STP1360

    Method for Predicting J-R Curves from Charpy Impact Energy

    Published: Jan 2000


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    Abstract

    In this paper a mechanistic rationale for the fracture process is applied to the CVN impact test so that the J-R curve fracture toughness could be estimated for materials that have only a CVN energy value as the fracture toughness characterization. The method assumes that the fit to the J-R curve can be given a standard form by assuming that the product of J and the tearing modulus, T, is a constant. Given this standard fitting form, the CVN energy is used to estimate a point on the J-R curve. Using this single point and the constant J × T product, the J-R curve is estimated with the two-parameter power law fit specified in ASTM standards. The procedure is applied to metals that undergo purely ductile fracture, that is, those that have CVN energy that would be characterized as “upper shelf” or 100% shear.

    The method requires a calibration between impact energy, which has energy contributions from factors other than the fracture process, and the J-R curve point used in the fit. It is calibrated using three steel alloys where both CVN energy on the upper shelf and J-R curve fracture toughness data exist. The results show that a consistent calibration factor can be assumed that applies to all of the steels. Using that factor and the standard J-R curve fit, the prediction was good for all the steels examined. From these J-R curves, the initiation toughness value JIC can also be determined using the JIC construction from ASTM Standard Method E 1820. The resulting determination of JIC shows why the simple process of fitting data sets does not give a universal prediction of toughness. The material tensile strength plays a role in the determination of JIC.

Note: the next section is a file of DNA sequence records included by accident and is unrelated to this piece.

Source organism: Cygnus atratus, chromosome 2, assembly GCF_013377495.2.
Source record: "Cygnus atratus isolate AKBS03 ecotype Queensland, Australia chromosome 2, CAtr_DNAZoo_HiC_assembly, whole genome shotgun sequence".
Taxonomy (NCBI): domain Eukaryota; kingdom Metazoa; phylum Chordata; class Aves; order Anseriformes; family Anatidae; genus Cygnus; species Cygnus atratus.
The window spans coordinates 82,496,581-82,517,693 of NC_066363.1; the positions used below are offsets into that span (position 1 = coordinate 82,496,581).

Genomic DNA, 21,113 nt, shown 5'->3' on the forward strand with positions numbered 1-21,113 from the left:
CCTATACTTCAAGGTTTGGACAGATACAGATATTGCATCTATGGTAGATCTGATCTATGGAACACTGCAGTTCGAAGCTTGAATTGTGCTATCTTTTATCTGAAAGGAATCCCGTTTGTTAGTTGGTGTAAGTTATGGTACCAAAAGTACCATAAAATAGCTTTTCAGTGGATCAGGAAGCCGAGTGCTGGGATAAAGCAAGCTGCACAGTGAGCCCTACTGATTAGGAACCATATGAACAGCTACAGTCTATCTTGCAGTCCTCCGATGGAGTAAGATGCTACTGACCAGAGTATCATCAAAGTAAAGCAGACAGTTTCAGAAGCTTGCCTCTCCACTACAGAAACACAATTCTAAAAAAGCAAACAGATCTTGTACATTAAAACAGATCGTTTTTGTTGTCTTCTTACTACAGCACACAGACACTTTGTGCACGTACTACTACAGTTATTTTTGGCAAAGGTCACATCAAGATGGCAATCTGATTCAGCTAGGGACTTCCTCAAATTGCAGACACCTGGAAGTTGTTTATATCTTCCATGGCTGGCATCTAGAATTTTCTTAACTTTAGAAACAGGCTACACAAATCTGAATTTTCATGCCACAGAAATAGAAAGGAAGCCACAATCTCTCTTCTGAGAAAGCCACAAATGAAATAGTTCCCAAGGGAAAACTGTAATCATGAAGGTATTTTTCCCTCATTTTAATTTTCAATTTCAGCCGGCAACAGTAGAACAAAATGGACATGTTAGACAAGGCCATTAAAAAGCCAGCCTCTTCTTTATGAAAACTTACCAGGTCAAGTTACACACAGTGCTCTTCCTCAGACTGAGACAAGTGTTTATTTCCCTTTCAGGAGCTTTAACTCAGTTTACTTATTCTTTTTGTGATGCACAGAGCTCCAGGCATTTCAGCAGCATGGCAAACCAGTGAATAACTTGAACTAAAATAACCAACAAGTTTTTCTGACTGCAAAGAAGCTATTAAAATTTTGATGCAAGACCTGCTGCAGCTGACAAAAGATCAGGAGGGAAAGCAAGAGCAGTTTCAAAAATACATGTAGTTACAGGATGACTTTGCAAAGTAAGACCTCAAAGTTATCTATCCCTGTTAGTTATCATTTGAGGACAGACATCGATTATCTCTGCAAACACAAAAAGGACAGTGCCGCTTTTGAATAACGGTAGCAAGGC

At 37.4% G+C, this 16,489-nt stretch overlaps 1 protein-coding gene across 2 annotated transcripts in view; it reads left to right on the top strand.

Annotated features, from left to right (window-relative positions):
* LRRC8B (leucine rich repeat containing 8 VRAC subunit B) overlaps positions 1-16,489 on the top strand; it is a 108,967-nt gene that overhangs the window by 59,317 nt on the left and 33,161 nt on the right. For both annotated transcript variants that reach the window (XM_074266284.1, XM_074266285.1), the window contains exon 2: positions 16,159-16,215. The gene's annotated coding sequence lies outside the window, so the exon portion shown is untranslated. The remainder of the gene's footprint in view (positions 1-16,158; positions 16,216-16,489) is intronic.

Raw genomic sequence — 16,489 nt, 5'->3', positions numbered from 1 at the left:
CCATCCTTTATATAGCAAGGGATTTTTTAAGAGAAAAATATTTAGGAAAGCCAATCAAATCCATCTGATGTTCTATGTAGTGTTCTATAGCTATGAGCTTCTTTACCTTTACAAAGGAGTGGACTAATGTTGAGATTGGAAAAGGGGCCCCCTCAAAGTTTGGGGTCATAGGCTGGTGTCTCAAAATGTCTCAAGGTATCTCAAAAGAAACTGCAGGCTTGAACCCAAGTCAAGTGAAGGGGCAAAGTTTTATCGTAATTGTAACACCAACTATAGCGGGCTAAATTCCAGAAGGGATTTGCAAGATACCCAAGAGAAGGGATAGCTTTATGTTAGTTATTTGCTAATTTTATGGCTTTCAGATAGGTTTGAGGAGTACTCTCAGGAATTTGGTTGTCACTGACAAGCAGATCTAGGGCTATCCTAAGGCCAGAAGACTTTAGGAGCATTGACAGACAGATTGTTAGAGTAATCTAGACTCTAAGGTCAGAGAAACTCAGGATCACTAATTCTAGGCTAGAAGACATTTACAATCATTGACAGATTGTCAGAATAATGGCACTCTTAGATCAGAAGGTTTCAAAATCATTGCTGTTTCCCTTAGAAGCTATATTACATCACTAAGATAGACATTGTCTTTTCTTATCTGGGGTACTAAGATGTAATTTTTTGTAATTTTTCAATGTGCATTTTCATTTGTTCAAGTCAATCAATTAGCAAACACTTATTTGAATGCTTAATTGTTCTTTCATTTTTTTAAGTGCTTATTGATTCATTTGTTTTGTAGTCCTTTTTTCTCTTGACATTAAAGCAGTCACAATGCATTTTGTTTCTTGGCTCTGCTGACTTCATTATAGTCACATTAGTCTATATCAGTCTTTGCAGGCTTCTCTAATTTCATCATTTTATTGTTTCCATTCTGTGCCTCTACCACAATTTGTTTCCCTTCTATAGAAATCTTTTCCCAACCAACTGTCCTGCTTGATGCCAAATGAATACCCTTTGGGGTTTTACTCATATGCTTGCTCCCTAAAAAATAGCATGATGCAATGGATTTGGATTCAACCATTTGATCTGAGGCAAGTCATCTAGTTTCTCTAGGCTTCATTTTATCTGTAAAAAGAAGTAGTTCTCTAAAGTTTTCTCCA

Keywords:

    J-R, curve, impact test, steel, Charpy


    Author Information:

    Gioielli, PC
    Ph.D. candidate and professor, Mechanical and Aerospace Engineering and Engineering Science, University of Tennessee, Knoxville, TN

    Landes, JD
    Ph.D. candidate and professor, Mechanical and Aerospace Engineering and Engineering Science, University of Tennessee, Knoxville, TN

    Paris, PC
    Mechanical Engineering, Washington University,

    Tada, H
    Mechanical Engineering, Washington University,

    Loushin, L
    ARCO Chemical Company, Newton Square, PA


    Paper ID: STP13395S

    Committee/Subcommittee: E08.04

    DOI: 10.1520/STP13395S


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